Last week I read an article about the technologies we lost in 2018. Many of them, such as Google+, Klout, Vine, and StumbleUpon, failed to find a place in our hearts with so many of the other social media options out there. Other technologies were Google projects (such as Google Goggles, Google URL shortener, Google Alto, and Google Inbox) that either outlived their usefulness or saw their core technology folded into different Google products. And some of these are things that I will truly miss, such as a Canon film camera (although I admit I haven’t used one in a long while) and Oppo Digital (which made the workhorse Blu-ray player I still use today).
Change is inevitable and happens often in consumer markets, as tastes change quickly. But in business, B2B buyers look for the technologies that will have staying power, basing a lot of their organizational structure, hiring, and ultimately operating processes on core technologies that will drive business growth.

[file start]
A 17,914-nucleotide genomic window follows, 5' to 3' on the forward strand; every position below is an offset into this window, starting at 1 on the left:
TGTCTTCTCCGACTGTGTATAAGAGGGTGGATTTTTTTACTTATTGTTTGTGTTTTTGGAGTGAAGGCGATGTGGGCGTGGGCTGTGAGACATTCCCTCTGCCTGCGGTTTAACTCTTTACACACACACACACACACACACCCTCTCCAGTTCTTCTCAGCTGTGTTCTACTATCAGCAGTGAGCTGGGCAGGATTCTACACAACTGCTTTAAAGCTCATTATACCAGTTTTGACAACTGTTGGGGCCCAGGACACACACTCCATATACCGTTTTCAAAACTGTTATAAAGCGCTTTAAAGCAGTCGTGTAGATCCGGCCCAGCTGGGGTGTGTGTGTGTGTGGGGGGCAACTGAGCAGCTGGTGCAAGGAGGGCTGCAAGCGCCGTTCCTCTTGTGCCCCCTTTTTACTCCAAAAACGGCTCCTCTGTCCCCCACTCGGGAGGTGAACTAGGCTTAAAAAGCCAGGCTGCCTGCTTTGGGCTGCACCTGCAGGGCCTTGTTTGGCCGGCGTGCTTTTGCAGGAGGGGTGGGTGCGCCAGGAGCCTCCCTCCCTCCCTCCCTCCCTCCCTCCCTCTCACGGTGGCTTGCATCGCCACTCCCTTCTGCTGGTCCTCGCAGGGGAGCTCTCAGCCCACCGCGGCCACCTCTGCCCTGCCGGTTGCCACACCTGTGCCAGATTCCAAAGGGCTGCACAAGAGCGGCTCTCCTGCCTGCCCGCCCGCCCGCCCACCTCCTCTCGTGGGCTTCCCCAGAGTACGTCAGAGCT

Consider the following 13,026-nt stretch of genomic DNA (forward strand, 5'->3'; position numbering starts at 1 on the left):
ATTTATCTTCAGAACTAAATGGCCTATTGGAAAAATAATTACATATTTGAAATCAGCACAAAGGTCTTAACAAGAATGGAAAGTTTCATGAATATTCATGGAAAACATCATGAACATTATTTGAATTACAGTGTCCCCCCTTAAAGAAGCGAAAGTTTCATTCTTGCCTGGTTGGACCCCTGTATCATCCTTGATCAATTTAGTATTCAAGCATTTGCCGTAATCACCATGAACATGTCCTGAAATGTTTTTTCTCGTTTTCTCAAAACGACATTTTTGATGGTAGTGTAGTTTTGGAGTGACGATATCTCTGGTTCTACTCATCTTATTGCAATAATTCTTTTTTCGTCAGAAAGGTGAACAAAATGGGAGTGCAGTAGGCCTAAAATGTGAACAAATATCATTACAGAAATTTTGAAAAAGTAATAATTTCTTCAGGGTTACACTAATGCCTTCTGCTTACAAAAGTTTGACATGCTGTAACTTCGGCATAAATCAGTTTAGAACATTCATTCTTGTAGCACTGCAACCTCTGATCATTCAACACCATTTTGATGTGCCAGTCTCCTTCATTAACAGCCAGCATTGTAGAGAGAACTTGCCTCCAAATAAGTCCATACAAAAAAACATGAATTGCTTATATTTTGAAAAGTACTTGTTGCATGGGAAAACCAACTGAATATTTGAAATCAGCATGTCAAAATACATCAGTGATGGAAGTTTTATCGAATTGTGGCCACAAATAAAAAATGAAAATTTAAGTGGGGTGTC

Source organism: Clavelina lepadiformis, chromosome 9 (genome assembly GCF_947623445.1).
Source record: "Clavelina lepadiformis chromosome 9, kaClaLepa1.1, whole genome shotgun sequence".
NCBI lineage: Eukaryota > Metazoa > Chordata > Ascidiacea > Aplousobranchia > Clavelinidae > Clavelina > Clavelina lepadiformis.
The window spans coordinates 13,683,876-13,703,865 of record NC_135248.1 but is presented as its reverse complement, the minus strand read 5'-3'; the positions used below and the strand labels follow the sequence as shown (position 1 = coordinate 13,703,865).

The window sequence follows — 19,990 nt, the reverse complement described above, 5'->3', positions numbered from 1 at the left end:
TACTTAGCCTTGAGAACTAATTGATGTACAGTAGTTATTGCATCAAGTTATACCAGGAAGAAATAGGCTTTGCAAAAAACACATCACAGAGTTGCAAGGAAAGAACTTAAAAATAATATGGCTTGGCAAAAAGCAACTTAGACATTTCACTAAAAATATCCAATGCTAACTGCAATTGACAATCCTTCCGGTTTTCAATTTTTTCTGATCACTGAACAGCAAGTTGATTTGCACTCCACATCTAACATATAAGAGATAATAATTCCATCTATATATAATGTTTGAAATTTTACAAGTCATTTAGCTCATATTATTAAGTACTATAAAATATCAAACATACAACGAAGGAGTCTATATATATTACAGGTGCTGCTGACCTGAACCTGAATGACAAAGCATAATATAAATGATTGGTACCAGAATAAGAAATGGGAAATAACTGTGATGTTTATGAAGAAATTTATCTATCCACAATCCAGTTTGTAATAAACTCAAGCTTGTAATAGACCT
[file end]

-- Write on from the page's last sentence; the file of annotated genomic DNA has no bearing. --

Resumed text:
Gartner recently revealed their perspective on the Top 10 Strategic Technology Trends for 2019 to help CIOs, CTOs, and other senior executives identify the technologies that have “the potential to drive significant disruption and deliver significant opportunity.” Gartner talks a lot about the future being characterized by the “intelligent digital mesh”, which they define as a network of “smart devices delivering increasingly insightful digital services everywhere.” Central to the intelligence portion of this mesh is Artificial Intelligence (AI) and machine learning (ML), so it’s not surprising that Gartner views AI-driven technologies, such as autonomous things, smart spaces, and immersive experiences, as technologies to watch in 2019. But there are two other AI-driven technologies that have us, and most of the executives we speak to, most excited about for many years to come.
Augmented Analytics Goes Mainstream
Gartner singled out ML-led “augmented analytics” as one of the strategic technology trends for 2019, and the third major wave for data and analytics platform capabilities (after IT-led semantic layer-based platforms and business-led visual-based data discovery platforms). Gartner defines augmented analytics as the technology that “uses automated machine learning to transform how analytics content is developed, consumed and shared.”